They brought back to life an abandoned hydro-electric plant on the junction of two strong rivers. While the whole project was five years in the making, they spent three months living in the place and took 7 weeks to shoot, without dailies. “We had weeklies,” said Guerra. “More like monthlies. I didn’t get to see a frame of what we had shot until three weeks in, we were working blind. The lab said, ‘the material is good,’ so we could breathe. We only had two takes, because everything was shot on film. That means that every shot and every take becomes sacred and brings the whole crew and cast and everyone into such focus that usually the first take was pretty good. Every shot was prepared.”

“It felt like it was planned for a long time,” said Guerra, “in order to make it work. When I jumped into it, I built a hole to pass through and jumped into it. I realized the hole was too small. But I had no choice. You had to keep going, to push yourself to the other side. At the beginning of the film I said, ‘Oh my god, this is going to be impossible, it’s so difficult, so demanding.’ Everything had to be perfect in order to work in away that never happens, because in films you usually have accidents and delays and unexpected disputations and problems. So it seemed impossible that we were able to finish on time and on budget. We had no leverage of a Hollywood production, that was not a choice. We didn’t have reshoots. We had one small window of opportunity and that was it. Every little problem became a gigantic problem on the Amazon, but we didn’t have these problems. Everything went so smoothly, surprisingly.”

The filmmakers decided in the beginning not to bring the logic of foreign production into the Amazon “and try to fight the jungle,” said Guerra. “We used the native communities who know how to live there and understand the place, they guided us into making the production respectful and have as little impact as possible on the place. We did spiritual protection for the crew. It’s like asking permission from the jungle to do the film, explaining why it was important. It worked beautifully: we had no disease, no attacks, saw some animals, some bugs about 30 centimeters flying around, insects and spiders with human faces, serpents swimming in the water. But nothing happened, we had no problem with that, and also the weather collaborated with us.”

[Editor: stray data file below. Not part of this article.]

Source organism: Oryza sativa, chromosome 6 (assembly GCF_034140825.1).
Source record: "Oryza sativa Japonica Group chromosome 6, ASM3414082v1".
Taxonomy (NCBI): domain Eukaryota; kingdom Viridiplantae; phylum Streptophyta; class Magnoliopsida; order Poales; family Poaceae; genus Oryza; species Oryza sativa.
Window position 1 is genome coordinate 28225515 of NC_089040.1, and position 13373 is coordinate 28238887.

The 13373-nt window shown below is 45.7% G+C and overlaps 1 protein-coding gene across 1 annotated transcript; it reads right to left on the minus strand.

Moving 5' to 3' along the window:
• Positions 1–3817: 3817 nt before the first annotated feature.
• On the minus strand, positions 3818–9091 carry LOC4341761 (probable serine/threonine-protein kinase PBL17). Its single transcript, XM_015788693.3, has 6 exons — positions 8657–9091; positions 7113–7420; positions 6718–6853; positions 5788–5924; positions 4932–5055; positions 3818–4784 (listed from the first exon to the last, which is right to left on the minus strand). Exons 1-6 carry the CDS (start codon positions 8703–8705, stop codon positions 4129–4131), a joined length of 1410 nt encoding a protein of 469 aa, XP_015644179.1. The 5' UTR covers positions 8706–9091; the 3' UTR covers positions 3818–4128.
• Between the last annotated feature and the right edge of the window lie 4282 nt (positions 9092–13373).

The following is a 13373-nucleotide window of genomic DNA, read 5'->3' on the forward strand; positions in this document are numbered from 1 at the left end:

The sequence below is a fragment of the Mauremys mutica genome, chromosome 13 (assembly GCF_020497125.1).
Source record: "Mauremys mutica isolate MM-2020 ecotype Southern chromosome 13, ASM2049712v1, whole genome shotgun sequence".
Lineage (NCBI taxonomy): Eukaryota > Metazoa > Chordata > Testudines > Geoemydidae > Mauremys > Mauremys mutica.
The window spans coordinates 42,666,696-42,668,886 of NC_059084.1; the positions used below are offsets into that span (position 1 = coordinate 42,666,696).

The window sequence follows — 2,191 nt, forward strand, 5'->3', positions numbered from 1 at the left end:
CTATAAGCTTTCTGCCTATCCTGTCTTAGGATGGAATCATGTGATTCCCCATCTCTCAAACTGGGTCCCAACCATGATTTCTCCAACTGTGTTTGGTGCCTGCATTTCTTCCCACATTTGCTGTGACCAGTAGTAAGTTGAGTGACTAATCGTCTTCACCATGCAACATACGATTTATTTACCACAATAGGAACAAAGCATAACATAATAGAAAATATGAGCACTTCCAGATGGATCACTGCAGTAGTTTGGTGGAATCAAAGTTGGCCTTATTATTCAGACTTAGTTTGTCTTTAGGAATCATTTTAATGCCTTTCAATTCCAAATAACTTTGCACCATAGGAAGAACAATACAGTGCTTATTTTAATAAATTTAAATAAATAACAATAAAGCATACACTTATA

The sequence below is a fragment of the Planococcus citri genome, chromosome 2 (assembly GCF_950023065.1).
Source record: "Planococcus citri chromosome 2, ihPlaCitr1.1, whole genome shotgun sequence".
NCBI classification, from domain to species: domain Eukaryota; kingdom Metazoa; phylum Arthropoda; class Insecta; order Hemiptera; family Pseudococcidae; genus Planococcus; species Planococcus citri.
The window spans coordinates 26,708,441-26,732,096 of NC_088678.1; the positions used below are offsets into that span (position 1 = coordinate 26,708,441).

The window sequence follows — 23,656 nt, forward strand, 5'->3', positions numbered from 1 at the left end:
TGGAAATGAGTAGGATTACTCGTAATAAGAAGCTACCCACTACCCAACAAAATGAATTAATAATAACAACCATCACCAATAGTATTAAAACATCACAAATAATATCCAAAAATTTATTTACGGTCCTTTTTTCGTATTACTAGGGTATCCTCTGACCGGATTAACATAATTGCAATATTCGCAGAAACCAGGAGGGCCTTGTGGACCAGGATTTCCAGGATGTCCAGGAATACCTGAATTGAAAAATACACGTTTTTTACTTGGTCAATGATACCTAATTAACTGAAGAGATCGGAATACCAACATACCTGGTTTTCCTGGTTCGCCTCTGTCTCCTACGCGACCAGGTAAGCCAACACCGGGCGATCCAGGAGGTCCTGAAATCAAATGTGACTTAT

Editing was demanding for Guerra but “the whole process was flowing with ease, the hard part was behind us, we had to make the best of it.” Initially Colombian theaters didn’t want to play a film in black and white, a movie about indigenous people, but it was the biggest Colombian success ever on the limited circuit, playing 11 weeks to full houses and sell-out crowds, and the film sold to other countries as well.  “The film struck a chord with people,” he said. “We are interested in the spiritual and we are giving them that in a world that has diminished the importance of the spiritual.”

Next up: Guerra has been signed by the Paradigm agency. He’s been developing since last year a project set to shoot in Colombia in 2016. “Juanita,” set in the northern desert, is part genre movie. “It’s ‘100 Years of Solitude’ meets with ‘The Godfather,”” he said. “Indigenous people became gangsters; it’s based on an origin story of the drug trade in Colombia, which was marijuana in the 60s. Some financing is in place. It’s one story we haven’t told, the best story, set in the 60s and 70s. The women are the strongest characters, they’re gangsters in a matriarchal society. We’ll think about casting it next year for 2018 release.”